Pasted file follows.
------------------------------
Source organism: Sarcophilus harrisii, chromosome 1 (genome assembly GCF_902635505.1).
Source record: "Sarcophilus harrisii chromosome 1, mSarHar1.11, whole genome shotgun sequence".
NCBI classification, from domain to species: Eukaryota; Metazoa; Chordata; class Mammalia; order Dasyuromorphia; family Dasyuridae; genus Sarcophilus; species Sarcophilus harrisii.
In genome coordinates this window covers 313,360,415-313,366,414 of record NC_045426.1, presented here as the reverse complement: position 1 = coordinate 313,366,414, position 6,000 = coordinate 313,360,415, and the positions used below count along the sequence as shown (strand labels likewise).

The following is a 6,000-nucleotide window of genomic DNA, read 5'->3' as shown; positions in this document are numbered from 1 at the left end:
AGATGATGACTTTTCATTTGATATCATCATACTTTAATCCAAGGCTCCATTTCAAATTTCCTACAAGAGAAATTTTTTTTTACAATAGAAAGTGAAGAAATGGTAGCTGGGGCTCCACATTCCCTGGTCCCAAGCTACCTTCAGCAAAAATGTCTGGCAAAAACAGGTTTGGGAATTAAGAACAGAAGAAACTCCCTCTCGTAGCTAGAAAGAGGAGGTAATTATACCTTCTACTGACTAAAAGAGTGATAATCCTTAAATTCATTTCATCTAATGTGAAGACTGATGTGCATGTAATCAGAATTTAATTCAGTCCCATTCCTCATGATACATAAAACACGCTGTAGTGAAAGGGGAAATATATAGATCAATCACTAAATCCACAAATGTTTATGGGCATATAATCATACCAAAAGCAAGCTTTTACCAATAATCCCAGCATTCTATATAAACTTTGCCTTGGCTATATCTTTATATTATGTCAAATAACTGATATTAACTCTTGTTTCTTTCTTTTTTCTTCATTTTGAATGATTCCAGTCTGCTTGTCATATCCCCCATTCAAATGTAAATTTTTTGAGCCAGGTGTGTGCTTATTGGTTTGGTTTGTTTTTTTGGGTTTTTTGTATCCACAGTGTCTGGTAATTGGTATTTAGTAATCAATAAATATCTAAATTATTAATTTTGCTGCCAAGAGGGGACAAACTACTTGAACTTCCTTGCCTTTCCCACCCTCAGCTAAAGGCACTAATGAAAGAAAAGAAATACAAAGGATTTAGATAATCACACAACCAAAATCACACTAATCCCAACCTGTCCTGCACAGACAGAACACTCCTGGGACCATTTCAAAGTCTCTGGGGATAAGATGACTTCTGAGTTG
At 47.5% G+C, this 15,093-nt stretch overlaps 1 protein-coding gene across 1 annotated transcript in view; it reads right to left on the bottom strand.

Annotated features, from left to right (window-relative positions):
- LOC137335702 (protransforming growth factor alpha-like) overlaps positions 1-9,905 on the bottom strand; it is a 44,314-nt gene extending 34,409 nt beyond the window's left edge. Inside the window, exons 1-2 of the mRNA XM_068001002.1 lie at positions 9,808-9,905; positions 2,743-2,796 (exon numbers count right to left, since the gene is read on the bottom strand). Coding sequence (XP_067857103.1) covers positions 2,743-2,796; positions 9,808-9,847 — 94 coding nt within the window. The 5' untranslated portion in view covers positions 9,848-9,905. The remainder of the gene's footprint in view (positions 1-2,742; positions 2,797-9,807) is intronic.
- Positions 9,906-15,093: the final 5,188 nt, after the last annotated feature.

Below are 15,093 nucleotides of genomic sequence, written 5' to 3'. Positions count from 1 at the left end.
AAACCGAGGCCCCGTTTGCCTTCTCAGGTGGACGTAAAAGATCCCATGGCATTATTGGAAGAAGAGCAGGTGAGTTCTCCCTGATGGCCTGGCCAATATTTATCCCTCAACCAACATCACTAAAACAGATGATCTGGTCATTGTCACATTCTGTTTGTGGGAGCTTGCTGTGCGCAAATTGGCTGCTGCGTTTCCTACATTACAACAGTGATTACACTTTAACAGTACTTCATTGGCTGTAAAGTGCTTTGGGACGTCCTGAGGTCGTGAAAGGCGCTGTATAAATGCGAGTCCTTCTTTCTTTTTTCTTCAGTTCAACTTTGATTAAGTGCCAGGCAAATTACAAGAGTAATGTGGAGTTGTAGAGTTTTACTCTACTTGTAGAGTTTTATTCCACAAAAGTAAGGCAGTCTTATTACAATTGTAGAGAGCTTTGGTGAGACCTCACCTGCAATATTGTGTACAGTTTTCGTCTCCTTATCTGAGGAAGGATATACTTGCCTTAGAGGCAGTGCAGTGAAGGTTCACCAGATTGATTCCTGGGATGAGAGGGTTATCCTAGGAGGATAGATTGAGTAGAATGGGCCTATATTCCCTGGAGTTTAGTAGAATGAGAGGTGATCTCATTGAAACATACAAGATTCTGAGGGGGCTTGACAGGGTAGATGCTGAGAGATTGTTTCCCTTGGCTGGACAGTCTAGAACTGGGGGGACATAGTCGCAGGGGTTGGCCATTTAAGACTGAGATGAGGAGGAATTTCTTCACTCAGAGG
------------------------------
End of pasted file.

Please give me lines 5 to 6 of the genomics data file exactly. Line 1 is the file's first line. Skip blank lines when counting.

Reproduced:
The following is a 6,000-nucleotide window of genomic DNA, read 5'->3' as shown; positions in this document are numbered from 1 at the left end:
AGATGATGACTTTTCATTTGATATCATCATACTTTAATCCAAGGCTCCATTTCAAATTTCCTACAAGAGAAATTTTTTTTTACAATAGAAAGTGAAGAAATGGTAGCTGGGGCTCCACATTCCCTGGTCCCAAGCTACCTTCAGCAAAAATGTCTGGCAAAAACAGGTTTGGGAATTAAGAACAGAAGAAACTCCCTCTCGTAGCTAGAAAGAGGAGGTAATTATACCTTCTACTGACTAAAAGAGTGATAATCCTTAAATTCATTTCATCTAATGTGAAGACTGATGTGCATGTAATCAGAATTTAATTCAGTCCCATTCCTCATGATACATAAAACACGCTGTAGTGAAAGGGGAAATATATAGATCAATCACTAAATCCACAAATGTTTATGGGCATATAATCATACCAAAAGCAAGCTTTTACCAATAATCCCAGCATTCTATATAAACTTTGCCTTGGCTATATCTTTATATTATGTCAAATAACTGATATTAACTCTTGTTTCTTTCTTTTTTCTTCATTTTGAATGATTCCAGTCTGCTTGTCATATCCCCCATTCAAATGTAAATTTTTTGAGCCAGGTGTGTGCTTATTGGTTTGGTTTGTTTTTTTGGGTTTTTTGTATCCACAGTGTCTGGTAATTGGTATTTAGTAATCAATAAATATCTAAATTATTAATTTTGCTGCCAAGAGGGGACAAACTACTTGAACTTCCTTGCCTTTCCCACCCTCAGCTAAAGGCACTAATGAAAGAAAAGAAATACAAAGGATTTAGATAATCACACAACCAAAATCACACTAATCCCAACCTGTCCTGCACAGACAGAACACTCCTGGGACCATTTCAAAGTCTCTGGGGATAAGATGACTTCTGAGTTG